A lot of people say it’s not the Dead without Jerry, and how can they do this? They have a point. But the other guys have been touring and playing those songs for 20 years. And the songs have really held up. Plus at this point hearing other people sing Jerry’s songs after 20 years, whether it’s Weir or Lesh or any of the other singers/guitar players they’ve worked with like Warren Haynes and John Kadlecik from Furthur and so forth, at this point I’m almost sort of used to hearing Jerry’s songs sung by other people with accompaniment by some other members of the band. It just seems  at this point almost part of the story. By now we should all be used to that. If you want to hear those songs played live, someone else is going to have to play those leads. And Trey Anastasio seems like a totally natural choice for that. It feels kind of fresh because he’s jammed a little bit with some of those those guys but he hasn’t done a full show or tour like any of those other guys had. I think that brings an unknown but fresh quality to the Fare Thee Well shows, adds a little X factor that increases the interest in seeing that. There’s a little clip of him jamming with Lesh doing “Going Down the Road Feeling Bad” last month at Lesh’s club and it sounded pretty good. Trey takes a solo or two and it sounds like a little bit of him with a little bit of Jerry mixed in.

It’ll never be what it was, but I think at this point, 20 years after Jerry’s death, you have to pull back and say, look: This is one of the Great American Songbooks and these are the surviving people who can play it. And they picked other musicians who are tabbed into that vibe who can play and sing the songs really well. That’s about the best you can hope for at this point.

Europe '72Early Deadhead, longtime music journalist and author and BCB contributor Jeff Tamarkin: For me, the Grateful Dead died on August 9, 1995, along with Jerry Garcia. But I’d already jumped “off the bus,” as Deadheads might put it, long before that, at the end of the 1970s. By that time I’d logged about 100 shows, starting at the Fillmore East in January of 1970, my enthusiasm never flagging after that till I suddenly decided I’d had enough and it was time to move on. The vast majority of the shows I’d seen had ranged from memorable to incredible; some were life-changing, others less than stellar. Admitting to myself that I no longer loved being part of that audience was difficult and often perplexing, but I knew it was the truth.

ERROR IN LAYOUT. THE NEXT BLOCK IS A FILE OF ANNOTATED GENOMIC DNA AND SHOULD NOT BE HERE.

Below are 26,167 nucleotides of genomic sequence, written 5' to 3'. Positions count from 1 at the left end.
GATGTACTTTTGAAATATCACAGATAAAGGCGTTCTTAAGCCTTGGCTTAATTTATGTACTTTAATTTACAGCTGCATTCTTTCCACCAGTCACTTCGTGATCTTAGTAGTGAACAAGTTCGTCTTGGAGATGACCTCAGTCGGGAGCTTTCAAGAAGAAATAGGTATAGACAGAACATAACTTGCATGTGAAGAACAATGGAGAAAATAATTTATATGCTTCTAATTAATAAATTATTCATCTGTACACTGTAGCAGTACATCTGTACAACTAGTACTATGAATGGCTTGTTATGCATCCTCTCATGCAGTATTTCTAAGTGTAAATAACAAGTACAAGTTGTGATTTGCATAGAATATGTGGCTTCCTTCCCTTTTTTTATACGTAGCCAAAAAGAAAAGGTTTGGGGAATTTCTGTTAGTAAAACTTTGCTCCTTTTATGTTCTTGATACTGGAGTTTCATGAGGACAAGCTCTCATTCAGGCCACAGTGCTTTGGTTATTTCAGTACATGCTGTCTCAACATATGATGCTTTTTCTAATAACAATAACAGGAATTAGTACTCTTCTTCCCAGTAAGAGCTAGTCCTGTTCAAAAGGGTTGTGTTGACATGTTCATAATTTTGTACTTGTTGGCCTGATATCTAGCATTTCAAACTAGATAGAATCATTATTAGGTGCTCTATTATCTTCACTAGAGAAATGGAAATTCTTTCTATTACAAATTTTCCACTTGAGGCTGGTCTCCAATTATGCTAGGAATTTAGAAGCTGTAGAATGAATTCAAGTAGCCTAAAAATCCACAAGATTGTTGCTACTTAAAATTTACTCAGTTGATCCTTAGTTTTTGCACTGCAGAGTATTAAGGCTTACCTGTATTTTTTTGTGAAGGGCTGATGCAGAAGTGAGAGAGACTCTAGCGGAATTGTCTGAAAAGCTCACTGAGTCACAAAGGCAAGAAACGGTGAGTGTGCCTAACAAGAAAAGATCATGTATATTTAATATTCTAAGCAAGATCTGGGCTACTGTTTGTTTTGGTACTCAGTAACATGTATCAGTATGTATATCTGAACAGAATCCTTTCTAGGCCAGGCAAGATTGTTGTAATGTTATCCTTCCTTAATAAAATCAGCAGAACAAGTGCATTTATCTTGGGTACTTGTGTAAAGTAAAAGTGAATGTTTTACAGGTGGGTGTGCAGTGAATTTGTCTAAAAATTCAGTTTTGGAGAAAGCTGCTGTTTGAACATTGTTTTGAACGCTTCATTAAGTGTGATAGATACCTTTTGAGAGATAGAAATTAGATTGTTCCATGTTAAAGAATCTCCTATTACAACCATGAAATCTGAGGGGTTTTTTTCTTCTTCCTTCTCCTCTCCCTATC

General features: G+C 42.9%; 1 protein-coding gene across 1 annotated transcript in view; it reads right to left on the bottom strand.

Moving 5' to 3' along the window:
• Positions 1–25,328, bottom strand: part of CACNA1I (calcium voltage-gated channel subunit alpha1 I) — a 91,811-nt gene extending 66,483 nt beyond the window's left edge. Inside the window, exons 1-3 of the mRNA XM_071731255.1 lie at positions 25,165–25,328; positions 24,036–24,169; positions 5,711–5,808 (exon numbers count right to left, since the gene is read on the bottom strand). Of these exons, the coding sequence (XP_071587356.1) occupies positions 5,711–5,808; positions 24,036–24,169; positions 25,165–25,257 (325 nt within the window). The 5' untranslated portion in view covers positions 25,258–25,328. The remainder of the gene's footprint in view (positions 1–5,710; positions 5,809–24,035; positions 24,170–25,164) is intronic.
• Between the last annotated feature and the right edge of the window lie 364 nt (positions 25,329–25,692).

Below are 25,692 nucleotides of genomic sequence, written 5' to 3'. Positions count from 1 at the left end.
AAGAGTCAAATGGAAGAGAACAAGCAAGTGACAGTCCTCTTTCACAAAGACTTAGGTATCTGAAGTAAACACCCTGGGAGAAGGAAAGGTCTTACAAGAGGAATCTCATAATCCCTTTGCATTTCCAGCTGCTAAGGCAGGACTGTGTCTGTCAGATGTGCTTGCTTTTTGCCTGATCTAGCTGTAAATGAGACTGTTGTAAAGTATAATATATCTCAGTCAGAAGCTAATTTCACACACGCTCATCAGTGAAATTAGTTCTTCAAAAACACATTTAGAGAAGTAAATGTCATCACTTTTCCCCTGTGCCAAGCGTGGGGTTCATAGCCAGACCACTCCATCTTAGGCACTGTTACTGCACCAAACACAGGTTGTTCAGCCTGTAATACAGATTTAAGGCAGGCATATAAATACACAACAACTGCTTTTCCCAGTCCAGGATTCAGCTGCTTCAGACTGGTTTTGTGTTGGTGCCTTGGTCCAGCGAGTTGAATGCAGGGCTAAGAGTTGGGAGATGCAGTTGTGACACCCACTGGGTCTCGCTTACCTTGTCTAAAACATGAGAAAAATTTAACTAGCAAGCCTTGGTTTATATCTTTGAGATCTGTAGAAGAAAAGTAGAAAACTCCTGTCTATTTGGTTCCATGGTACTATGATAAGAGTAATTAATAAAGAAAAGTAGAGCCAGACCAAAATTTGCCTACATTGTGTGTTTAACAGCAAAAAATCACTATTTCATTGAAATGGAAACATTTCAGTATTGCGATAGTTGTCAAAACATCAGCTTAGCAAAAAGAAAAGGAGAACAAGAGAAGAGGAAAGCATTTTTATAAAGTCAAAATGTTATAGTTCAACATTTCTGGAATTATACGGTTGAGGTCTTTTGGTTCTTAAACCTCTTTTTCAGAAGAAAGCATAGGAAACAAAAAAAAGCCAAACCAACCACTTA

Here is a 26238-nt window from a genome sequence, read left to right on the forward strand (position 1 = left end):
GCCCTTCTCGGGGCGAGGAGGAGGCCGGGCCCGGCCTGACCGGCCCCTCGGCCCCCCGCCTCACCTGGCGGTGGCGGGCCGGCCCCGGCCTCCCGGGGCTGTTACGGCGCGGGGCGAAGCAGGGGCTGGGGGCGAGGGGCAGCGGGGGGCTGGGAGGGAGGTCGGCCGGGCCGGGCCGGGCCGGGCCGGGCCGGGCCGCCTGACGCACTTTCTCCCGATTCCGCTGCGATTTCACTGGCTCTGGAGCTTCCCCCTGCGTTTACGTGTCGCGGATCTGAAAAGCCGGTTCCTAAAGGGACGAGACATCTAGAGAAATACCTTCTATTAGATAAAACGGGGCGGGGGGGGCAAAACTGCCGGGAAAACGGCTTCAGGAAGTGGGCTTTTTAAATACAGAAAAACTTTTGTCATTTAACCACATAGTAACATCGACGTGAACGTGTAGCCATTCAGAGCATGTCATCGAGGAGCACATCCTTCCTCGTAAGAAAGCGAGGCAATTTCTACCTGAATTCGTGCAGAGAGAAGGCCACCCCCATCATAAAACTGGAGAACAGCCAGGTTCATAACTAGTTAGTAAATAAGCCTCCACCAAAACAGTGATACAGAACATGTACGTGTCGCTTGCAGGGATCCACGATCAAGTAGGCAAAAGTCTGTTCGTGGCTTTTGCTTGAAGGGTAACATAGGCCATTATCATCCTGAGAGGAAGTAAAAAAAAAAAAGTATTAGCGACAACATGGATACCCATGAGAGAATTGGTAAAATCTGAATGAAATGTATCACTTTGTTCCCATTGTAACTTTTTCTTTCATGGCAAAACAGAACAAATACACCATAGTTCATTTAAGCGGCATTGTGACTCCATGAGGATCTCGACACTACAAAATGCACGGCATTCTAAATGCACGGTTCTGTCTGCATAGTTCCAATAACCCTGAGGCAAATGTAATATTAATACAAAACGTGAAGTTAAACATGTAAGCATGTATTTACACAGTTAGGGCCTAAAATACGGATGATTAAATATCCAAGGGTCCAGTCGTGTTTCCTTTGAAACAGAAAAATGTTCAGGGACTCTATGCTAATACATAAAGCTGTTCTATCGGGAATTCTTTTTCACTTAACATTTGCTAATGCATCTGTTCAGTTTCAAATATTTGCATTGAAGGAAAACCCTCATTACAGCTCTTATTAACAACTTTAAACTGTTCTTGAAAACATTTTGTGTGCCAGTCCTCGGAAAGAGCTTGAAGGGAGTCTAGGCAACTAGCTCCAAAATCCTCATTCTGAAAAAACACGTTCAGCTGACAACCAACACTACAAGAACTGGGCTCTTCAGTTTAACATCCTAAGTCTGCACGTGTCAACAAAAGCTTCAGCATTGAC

I do know one reason: By the end of that decade, I’d begun to sense that the GD scene itself was more important to many of the newer “Heads” than the music, and I felt alienated. For me it had always been more about what was happening onstage than the ritual, more than the tie-dyes and the swirly dancing and those little pieces of blotter paper. Going to Grateful Dead concerts was becoming less of a revelatory, celebratory experience; I’d been doing it out of habit, mostly for the hang with good friends. Then, at some point, I realized the music had steadily lost its spark for me; it’d become diluted, even slicker. As much as I wanted to think it so, the Grateful Dead of 1978 was not as exciting as the Grateful Dead of 1972.

I saw the band a handful of times after that and some of those shows were truly mediocre, although they were surprisingly fine when I caught them on their last East Coast swing in 1995, having been asked to go by a relative. By that time, though, I’d long since supplanted Dead concerts with a wider range of live music, from reggae to jazz, Americana to R&B to punk and other new rock. Much of my ability to enjoy that variety came directly from having been a Deadhead – they were, after all, a band that filtered massive amounts of musical information into their own presentation. They taught me to crave diversity.

So, no, I have no interest in Fare Thee Well. I hope everyone enjoyed themselves and the music rocked, I really do. But I’ll stick with my 5/2/70 Harpur College and Europe ’72 and my memories of the Capitol Theater and Winterland. Fare Thee Well, gentlemen. You truly helped define who I am.

gd439262BCB Editor & former teenage hippie Rob Patterson: A friend made a $10 bet with me in college that I’d be a Deadhead by the time we graduated in 1975. I confidently shook on it. I’d already left my greatest love of of the Grateful Dead’s music behind back in the 1960s.